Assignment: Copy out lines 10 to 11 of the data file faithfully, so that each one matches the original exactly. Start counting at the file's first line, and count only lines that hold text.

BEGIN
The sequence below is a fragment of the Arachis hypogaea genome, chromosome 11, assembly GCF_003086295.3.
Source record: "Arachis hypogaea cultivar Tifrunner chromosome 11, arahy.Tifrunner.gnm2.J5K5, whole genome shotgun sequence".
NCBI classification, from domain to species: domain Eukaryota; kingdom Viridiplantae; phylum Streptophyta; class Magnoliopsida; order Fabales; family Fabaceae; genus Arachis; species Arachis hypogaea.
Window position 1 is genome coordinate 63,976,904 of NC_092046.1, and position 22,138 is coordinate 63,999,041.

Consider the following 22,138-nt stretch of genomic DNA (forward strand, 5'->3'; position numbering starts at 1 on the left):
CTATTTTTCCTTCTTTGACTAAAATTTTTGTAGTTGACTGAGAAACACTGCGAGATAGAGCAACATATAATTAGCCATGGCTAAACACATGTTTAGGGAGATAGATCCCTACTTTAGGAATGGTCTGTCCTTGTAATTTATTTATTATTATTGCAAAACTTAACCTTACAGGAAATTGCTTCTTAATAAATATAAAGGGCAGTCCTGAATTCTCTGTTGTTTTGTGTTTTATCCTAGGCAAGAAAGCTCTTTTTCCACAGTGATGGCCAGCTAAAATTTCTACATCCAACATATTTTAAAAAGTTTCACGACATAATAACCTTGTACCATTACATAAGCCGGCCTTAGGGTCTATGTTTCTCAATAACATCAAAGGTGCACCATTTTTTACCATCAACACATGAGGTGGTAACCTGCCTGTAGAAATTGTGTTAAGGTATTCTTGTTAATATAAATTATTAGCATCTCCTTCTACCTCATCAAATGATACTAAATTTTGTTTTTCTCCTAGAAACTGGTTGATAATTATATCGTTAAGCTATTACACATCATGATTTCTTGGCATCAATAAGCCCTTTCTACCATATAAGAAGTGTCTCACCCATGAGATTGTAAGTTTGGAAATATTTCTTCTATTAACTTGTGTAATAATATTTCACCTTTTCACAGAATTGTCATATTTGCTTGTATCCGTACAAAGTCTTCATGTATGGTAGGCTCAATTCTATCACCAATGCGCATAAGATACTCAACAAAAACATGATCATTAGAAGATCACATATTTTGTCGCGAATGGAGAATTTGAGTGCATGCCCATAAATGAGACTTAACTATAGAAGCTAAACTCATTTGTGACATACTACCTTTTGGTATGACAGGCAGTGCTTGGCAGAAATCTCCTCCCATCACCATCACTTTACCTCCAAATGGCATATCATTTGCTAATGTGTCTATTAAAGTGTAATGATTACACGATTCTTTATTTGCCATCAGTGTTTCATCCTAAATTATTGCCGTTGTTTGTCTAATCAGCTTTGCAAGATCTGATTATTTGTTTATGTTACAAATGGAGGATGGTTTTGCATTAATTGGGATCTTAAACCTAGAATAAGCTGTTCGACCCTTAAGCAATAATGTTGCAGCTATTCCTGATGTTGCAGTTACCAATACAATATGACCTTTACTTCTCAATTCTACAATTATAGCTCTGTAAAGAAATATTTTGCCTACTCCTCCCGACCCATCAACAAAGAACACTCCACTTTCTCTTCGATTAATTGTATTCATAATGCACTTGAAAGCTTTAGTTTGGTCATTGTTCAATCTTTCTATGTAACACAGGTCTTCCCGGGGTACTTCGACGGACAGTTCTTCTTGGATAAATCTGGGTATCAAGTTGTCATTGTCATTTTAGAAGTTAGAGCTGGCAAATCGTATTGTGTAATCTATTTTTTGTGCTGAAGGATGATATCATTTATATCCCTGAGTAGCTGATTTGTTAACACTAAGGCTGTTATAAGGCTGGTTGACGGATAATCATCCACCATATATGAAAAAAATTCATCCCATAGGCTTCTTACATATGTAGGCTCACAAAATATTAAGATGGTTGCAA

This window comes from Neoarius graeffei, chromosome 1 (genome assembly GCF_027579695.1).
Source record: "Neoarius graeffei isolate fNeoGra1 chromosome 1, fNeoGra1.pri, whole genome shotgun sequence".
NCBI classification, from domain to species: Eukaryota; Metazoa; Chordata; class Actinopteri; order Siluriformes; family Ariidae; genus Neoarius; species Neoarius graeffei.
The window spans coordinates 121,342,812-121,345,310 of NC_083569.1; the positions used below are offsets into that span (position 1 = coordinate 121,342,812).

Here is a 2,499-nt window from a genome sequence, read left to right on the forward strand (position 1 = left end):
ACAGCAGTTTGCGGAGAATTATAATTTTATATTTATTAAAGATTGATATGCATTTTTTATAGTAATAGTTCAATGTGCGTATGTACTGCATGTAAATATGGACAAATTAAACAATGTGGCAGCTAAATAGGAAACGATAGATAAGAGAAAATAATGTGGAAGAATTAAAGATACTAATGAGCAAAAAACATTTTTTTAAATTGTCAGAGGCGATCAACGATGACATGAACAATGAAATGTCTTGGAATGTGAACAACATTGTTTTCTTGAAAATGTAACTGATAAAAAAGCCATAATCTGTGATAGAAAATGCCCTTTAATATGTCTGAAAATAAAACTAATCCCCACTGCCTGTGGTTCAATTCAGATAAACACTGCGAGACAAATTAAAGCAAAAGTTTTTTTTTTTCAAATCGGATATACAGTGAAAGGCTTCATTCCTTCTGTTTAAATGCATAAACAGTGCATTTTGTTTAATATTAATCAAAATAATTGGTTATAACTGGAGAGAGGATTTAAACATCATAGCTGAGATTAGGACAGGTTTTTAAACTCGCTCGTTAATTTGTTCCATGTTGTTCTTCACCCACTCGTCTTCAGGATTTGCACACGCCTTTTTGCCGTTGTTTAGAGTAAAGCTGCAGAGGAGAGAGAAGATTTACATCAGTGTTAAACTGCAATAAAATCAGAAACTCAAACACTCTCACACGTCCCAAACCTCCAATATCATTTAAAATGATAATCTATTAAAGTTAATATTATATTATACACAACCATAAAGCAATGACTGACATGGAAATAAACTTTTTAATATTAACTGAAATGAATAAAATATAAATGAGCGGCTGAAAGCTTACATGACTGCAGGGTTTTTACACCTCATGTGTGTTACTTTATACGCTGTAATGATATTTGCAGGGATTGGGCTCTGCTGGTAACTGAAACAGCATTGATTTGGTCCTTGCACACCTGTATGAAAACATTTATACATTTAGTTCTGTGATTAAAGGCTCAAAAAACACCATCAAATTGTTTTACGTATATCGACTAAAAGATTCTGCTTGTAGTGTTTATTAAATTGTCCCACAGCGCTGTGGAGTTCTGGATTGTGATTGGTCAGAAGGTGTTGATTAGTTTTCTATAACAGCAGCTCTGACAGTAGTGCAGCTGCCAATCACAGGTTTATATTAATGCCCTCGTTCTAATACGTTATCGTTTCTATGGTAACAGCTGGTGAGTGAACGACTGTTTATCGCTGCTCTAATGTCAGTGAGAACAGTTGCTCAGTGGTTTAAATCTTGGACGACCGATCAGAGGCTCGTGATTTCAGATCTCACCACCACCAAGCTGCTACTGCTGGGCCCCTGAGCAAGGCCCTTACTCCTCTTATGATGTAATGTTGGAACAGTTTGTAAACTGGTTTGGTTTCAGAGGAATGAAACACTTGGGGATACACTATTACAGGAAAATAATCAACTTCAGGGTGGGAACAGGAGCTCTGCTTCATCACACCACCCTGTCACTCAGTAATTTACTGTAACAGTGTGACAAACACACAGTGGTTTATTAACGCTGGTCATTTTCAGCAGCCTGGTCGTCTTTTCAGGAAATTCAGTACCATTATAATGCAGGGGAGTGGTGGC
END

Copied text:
The window spans coordinates 121,342,812-121,345,310 of NC_083569.1; the positions used below are offsets into that span (position 1 = coordinate 121,342,812).

Here is a 2,499-nt window from a genome sequence, read left to right on the forward strand (position 1 = left end):